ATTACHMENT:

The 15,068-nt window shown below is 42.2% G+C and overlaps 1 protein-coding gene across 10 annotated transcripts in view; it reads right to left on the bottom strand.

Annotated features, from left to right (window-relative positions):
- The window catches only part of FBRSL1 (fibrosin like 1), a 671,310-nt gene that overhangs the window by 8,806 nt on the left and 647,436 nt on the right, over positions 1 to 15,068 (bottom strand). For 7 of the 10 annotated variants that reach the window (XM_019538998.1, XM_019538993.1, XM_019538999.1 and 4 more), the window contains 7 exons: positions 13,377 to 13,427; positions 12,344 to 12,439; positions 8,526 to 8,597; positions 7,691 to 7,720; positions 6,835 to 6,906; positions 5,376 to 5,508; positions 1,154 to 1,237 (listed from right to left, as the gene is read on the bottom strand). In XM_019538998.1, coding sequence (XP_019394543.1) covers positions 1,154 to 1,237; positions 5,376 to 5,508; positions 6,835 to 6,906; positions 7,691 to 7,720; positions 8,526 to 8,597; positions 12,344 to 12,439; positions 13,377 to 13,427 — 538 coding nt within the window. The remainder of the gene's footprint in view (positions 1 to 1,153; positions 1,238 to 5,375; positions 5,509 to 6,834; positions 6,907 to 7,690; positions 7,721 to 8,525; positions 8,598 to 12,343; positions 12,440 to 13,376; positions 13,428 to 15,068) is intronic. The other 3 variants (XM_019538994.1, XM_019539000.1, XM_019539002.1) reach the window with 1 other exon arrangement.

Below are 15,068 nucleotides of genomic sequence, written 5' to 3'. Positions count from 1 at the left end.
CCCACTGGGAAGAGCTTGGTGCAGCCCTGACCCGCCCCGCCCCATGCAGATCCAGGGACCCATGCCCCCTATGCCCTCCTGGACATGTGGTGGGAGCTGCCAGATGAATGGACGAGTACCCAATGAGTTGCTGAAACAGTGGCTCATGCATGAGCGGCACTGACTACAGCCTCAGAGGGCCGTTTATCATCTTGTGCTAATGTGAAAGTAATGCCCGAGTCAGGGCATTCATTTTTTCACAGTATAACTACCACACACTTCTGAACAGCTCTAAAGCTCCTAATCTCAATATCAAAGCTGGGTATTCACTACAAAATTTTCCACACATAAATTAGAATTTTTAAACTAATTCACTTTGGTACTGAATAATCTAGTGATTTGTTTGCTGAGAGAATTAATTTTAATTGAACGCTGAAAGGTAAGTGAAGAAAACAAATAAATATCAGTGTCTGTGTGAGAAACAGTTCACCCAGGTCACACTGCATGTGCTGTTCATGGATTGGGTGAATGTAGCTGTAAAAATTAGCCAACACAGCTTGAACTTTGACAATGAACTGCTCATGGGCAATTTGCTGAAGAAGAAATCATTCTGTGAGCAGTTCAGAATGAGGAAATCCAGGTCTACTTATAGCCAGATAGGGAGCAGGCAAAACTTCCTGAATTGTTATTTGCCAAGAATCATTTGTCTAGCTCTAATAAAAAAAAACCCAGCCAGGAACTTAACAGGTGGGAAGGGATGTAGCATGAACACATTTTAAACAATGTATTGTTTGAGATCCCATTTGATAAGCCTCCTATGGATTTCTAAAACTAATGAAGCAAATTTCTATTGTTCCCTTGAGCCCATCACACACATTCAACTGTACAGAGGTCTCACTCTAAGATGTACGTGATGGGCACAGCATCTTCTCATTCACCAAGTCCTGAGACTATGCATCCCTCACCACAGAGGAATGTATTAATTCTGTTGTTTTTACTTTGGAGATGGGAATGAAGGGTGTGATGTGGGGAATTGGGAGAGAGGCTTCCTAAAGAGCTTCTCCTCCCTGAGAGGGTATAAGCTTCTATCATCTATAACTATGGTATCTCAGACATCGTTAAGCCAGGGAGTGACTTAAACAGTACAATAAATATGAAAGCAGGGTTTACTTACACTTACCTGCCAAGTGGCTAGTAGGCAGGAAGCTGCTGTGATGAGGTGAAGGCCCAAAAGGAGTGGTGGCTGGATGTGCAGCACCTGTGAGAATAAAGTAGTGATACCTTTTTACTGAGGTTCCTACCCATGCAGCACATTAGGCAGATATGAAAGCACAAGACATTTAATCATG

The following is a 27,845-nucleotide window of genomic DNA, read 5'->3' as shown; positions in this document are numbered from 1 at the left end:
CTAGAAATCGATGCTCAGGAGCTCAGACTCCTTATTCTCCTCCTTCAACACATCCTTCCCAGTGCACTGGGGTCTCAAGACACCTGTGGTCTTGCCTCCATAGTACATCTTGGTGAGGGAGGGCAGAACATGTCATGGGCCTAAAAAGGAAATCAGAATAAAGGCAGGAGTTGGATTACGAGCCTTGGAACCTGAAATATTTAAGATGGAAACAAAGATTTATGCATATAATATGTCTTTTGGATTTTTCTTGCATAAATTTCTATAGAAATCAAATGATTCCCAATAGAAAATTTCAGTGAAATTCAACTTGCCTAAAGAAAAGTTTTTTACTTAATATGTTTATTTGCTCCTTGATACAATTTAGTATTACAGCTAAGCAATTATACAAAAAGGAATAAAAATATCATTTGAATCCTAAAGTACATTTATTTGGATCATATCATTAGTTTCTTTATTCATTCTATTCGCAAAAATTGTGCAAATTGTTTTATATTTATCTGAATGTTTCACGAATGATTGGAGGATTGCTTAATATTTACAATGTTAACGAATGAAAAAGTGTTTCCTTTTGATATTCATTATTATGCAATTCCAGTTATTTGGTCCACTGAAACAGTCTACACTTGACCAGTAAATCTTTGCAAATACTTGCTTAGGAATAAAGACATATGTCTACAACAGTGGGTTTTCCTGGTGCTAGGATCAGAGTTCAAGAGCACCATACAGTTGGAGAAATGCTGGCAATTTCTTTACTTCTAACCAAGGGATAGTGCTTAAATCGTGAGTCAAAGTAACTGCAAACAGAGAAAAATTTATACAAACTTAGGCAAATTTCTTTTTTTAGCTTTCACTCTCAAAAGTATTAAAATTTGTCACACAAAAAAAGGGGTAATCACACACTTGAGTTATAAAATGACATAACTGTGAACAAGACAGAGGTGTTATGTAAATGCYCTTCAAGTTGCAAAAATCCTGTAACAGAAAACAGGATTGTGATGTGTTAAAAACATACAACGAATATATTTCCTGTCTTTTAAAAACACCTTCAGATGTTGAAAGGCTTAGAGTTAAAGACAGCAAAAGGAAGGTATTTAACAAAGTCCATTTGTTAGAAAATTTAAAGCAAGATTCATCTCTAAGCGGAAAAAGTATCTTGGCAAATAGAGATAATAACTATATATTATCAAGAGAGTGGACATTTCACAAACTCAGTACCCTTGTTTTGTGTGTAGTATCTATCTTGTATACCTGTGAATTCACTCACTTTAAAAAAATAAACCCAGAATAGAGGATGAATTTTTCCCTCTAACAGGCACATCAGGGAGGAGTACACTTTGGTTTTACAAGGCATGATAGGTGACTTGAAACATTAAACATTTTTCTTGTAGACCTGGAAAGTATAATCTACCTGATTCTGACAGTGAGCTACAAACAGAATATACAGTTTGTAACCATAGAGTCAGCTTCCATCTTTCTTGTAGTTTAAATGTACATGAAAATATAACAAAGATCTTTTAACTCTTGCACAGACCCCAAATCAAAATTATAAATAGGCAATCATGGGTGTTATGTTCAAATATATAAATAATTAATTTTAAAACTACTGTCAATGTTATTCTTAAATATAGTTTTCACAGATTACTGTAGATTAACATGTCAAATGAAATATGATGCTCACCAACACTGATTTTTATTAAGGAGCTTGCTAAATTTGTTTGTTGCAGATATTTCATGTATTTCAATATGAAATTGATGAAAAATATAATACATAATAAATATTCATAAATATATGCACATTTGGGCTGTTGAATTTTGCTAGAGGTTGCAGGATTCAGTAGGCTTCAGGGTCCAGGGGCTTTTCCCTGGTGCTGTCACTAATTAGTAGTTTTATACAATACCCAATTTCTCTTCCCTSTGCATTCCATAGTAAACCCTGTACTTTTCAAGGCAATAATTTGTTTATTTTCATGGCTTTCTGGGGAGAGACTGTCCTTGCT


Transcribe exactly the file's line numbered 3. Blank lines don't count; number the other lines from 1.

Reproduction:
- The window catches only part of FBRSL1 (fibrosin like 1), a 671,310-nt gene that overhangs the window by 8,806 nt on the left and 647,436 nt on the right, over positions 1 to 15,068 (bottom strand). For 7 of the 10 annotated variants that reach the window (XM_019538998.1, XM_019538993.1, XM_019538999.1 and 4 more), the window contains 7 exons: positions 13,377 to 13,427; positions 12,344 to 12,439; positions 8,526 to 8,597; positions 7,691 to 7,720; positions 6,835 to 6,906; positions 5,376 to 5,508; positions 1,154 to 1,237 (listed from right to left, as the gene is read on the bottom strand). In XM_019538998.1, coding sequence (XP_019394543.1) covers positions 1,154 to 1,237; positions 5,376 to 5,508; positions 6,835 to 6,906; positions 7,691 to 7,720; positions 8,526 to 8,597; positions 12,344 to 12,439; positions 13,377 to 13,427 — 538 coding nt within the window. The remainder of the gene's footprint in view (positions 1 to 1,153; positions 1,238 to 5,375; positions 5,509 to 6,834; positions 6,907 to 7,690; positions 7,721 to 8,525; positions 8,598 to 12,343; positions 12,440 to 13,376; positions 13,428 to 15,068) is intronic. The other 3 variants (XM_019538994.1, XM_019539000.1, XM_019539002.1) reach the window with 1 other exon arrangement.